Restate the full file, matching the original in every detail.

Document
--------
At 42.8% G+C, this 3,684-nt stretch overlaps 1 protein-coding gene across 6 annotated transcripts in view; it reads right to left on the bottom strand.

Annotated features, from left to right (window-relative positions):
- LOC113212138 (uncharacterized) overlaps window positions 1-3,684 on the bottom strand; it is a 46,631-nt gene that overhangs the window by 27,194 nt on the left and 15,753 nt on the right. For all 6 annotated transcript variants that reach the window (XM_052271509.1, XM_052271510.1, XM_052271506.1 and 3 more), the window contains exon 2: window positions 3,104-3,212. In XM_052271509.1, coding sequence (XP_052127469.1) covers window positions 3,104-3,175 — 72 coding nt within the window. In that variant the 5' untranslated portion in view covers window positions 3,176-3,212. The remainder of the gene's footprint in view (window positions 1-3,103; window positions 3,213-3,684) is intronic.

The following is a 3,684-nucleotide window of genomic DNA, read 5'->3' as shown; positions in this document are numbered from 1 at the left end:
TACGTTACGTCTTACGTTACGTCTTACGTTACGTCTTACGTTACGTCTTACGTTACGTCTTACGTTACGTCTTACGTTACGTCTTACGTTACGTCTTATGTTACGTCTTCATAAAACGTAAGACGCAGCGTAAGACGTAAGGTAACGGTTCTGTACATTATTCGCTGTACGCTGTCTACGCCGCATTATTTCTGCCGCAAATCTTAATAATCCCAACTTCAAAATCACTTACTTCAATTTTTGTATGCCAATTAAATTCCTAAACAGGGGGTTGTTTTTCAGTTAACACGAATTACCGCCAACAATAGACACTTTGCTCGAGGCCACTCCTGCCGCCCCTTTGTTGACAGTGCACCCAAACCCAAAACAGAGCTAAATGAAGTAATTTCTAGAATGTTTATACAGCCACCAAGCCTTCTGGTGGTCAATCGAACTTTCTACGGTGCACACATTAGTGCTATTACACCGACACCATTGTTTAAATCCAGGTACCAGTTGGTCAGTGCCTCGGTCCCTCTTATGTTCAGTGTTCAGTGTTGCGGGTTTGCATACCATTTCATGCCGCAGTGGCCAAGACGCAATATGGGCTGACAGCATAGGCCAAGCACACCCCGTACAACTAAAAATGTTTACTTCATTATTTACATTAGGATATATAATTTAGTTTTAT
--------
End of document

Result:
At 42.8% G+C, this 3,684-nt stretch overlaps 1 protein-coding gene across 6 annotated transcripts in view; it reads right to left on the bottom strand.

Annotated features, from left to right (window-relative positions):
- LOC113212138 (uncharacterized) overlaps window positions 1-3,684 on the bottom strand; it is a 46,631-nt gene that overhangs the window by 27,194 nt on the left and 15,753 nt on the right. For all 6 annotated transcript variants that reach the window (XM_052271509.1, XM_052271510.1, XM_052271506.1 and 3 more), the window contains exon 2: window positions 3,104-3,212. In XM_052271509.1, coding sequence (XP_052127469.1) covers window positions 3,104-3,175 — 72 coding nt within the window. In that variant the 5' untranslated portion in view covers window positions 3,176-3,212. The remainder of the gene's footprint in view (window positions 1-3,103; window positions 3,213-3,684) is intronic.

The following is a 3,684-nucleotide window of genomic DNA, read 5'->3' as shown; positions in this document are numbered from 1 at the left end:
TACGTTACGTCTTACGTTACGTCTTACGTTACGTCTTACGTTACGTCTTACGTTACGTCTTACGTTACGTCTTACGTTACGTCTTACGTTACGTCTTATGTTACGTCTTCATAAAACGTAAGACGCAGCGTAAGACGTAAGGTAACGGTTCTGTACATTATTCGCTGTACGCTGTCTACGCCGCATTATTTCTGCCGCAAATCTTAATAATCCCAACTTCAAAATCACTTACTTCAATTTTTGTATGCCAATTAAATTCCTAAACAGGGGGTTGTTTTTCAGTTAACACGAATTACCGCCAACAATAGACACTTTGCTCGAGGCCACTCCTGCCGCCCCTTTGTTGACAGTGCACCCAAACCCAAAACAGAGCTAAATGAAGTAATTTCTAGAATGTTTATACAGCCACCAAGCCTTCTGGTGGTCAATCGAACTTTCTACGGTGCACACATTAGTGCTATTACACCGACACCATTGTTTAAATCCAGGTACCAGTTGGTCAGTGCCTCGGTCCCTCTTATGTTCAGTGTTCAGTGTTGCGGGTTTGCATACCATTTCATGCCGCAGTGGCCAAGACGCAATATGGGCTGACAGCATAGGCCAAGCACACCCCGTACAACTAAAAATGTTTACTTCATTATTTACATTAGGATATATAATTTAGTTTTAT